Please use this identifier to cite or link to this item:http://hdl.handle.net/20.500.12105/10868
Epidemiological Trend of Sepsis in Patients with Hospital Admissions Related to Hepatitis C in Spain (2000-2015): A Nationwide Study.
J Clin Med . 2020 May 26;9(6):1607.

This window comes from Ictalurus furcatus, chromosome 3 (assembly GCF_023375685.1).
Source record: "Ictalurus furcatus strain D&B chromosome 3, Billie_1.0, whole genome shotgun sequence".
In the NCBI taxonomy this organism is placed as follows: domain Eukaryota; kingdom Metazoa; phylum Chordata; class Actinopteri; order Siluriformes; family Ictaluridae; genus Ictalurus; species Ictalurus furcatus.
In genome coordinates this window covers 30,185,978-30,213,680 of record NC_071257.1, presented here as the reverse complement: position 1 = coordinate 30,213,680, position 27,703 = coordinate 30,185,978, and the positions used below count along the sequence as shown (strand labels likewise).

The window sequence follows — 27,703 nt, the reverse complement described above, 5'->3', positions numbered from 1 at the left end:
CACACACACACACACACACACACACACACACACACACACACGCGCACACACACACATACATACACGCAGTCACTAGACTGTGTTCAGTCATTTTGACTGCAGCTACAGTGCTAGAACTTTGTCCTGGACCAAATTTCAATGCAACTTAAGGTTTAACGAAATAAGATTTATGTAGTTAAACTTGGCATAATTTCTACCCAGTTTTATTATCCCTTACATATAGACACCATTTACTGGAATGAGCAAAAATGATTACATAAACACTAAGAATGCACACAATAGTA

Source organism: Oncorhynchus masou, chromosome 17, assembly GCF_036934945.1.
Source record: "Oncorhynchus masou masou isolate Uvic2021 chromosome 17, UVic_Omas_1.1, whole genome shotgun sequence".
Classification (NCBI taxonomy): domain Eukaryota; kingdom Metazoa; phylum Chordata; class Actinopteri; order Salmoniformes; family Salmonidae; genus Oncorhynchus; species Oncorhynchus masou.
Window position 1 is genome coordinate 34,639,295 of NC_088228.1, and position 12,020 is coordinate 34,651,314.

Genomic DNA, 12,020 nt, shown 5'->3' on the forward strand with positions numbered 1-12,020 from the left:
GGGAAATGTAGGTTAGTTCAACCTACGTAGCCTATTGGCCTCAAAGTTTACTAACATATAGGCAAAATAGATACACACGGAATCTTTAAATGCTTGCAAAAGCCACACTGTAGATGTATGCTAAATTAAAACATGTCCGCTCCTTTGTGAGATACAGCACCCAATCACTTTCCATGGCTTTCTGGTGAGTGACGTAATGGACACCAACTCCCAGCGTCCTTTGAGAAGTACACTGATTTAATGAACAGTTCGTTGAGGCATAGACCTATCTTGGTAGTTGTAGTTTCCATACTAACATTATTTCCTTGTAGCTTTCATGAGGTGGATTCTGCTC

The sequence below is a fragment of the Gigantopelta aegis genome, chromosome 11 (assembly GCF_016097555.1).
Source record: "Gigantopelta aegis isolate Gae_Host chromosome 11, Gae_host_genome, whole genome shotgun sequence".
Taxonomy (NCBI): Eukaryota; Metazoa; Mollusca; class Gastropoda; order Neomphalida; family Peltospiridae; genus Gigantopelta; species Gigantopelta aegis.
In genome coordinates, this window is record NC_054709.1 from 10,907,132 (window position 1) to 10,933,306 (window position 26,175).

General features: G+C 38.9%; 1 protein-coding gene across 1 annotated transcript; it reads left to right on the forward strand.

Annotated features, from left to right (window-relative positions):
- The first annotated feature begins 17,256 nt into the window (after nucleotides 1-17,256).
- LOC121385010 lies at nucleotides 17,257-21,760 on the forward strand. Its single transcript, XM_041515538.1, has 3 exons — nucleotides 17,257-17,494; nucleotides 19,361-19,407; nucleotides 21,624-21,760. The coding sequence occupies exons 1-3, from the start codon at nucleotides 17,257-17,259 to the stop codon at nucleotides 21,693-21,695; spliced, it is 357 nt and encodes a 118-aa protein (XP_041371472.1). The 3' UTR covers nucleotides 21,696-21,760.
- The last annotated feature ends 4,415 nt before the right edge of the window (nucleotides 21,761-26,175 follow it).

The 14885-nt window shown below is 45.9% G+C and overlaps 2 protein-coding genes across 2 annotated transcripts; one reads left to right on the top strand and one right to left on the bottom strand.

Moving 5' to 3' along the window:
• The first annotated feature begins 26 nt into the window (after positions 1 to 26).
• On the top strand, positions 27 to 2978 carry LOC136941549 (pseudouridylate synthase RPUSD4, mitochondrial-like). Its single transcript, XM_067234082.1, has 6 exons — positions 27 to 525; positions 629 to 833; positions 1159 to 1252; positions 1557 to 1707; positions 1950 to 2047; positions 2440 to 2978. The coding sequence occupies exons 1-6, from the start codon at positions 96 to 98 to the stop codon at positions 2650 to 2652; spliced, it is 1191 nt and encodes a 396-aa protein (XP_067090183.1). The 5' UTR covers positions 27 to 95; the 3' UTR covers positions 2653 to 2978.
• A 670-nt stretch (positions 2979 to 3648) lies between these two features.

Hepatitis C virus (HCV) infection predisposes patients to other infectious diseases, such as sepsis. We aimed to analyze epidemiological trends of sepsis-related admissions, deaths, and costs in hospital admissions with chronic hepatitis C who had a hospital admission in Spain. We performed a retrospective study of all hospitalizations involving chronic hepatitis C in the Spanish Minimum Basic Data Set (MBDS) between 2000 and 2015. This period was divided into four calendar periods (2000-2004, 2005-2007, 2008-2011, and 2012-2015). We selected 868,523 hospital admissions of patients with chronic hepatitis C over 16 years in the Spanish MBDS. Among them, we found 70,976 (8.17%) hospital admissions of patients who developed sepsis, of which 13,915 (19.61%) died during admission. We found an upward trend, from 2000-2003 to 2012-2015, in the rate of sepsis-related admission (from 6.18% to 10.64%; p < 0.001), the risk of sepsis-related admission (from 1.31 to 1.55; p < 0.001), and the sepsis-related cost per hospital admission (from 7198€ to above 9497€; p < 0.001). However, we found a downward trend during the same study period in the sepsis case-fatality rate (from 21.99% to 18.16%; p < 0.001), the risk of sepsis-related death (from 0.81 to 0.56; p < 0.001), and the length of hospital stay (LOHS) (from 16.9 to 13.9; p < 0.001). Moreover, the rate of bacterial Gram-positive and candidiasis infections decreased, while Gram-negative microorganisms increased from 2000-2003 to 2012-2015. Sepsis, in chronic hepatitis C patients admitted to the hospital, has increased the period 2000-2015 and has been an increasing burden for the Spanish public health system. However, there has also been a significant reduction in lethality and LOHS during the study period. In addition, the most prevalent specific microorganisms have also changed in this period.
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